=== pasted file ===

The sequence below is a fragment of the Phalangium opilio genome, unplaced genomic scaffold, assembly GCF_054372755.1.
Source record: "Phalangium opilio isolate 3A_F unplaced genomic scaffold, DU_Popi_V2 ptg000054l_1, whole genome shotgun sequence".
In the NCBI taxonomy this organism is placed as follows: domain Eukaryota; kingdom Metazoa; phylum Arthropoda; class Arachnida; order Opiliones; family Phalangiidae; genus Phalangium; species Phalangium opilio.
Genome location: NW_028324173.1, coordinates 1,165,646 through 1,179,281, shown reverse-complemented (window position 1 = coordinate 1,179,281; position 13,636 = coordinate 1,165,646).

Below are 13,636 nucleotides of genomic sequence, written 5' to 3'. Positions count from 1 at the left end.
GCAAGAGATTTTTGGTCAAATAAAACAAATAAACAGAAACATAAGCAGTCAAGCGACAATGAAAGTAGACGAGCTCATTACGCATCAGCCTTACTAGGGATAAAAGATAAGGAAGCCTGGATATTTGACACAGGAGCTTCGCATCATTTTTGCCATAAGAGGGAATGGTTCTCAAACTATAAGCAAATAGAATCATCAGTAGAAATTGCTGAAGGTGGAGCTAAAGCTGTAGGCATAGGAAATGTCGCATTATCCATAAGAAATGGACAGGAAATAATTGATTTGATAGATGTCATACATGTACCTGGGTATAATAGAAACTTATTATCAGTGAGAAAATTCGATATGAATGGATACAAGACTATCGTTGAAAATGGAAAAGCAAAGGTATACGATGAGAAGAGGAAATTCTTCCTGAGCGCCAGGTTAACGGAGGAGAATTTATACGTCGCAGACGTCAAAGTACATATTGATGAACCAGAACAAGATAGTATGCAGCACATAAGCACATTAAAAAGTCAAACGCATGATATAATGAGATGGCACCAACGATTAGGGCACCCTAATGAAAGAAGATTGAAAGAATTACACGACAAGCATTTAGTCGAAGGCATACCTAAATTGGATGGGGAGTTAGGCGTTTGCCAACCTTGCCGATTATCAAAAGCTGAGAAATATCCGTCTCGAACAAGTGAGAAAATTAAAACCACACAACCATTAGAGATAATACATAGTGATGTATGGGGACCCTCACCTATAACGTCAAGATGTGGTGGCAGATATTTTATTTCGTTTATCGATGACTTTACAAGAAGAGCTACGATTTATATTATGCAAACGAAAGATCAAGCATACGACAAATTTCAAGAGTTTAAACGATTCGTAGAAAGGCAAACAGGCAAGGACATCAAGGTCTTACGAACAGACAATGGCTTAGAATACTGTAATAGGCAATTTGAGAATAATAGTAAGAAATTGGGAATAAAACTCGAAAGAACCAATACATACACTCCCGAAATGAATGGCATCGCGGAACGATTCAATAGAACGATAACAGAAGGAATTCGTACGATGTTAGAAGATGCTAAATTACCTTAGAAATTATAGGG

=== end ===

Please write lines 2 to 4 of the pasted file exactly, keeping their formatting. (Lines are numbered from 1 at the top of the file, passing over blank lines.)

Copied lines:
Source record: "Phalangium opilio isolate 3A_F unplaced genomic scaffold, DU_Popi_V2 ptg000054l_1, whole genome shotgun sequence".
In the NCBI taxonomy this organism is placed as follows: domain Eukaryota; kingdom Metazoa; phylum Arthropoda; class Arachnida; order Opiliones; family Phalangiidae; genus Phalangium; species Phalangium opilio.
Genome location: NW_028324173.1, coordinates 1,165,646 through 1,179,281, shown reverse-complemented (window position 1 = coordinate 1,179,281; position 13,636 = coordinate 1,165,646).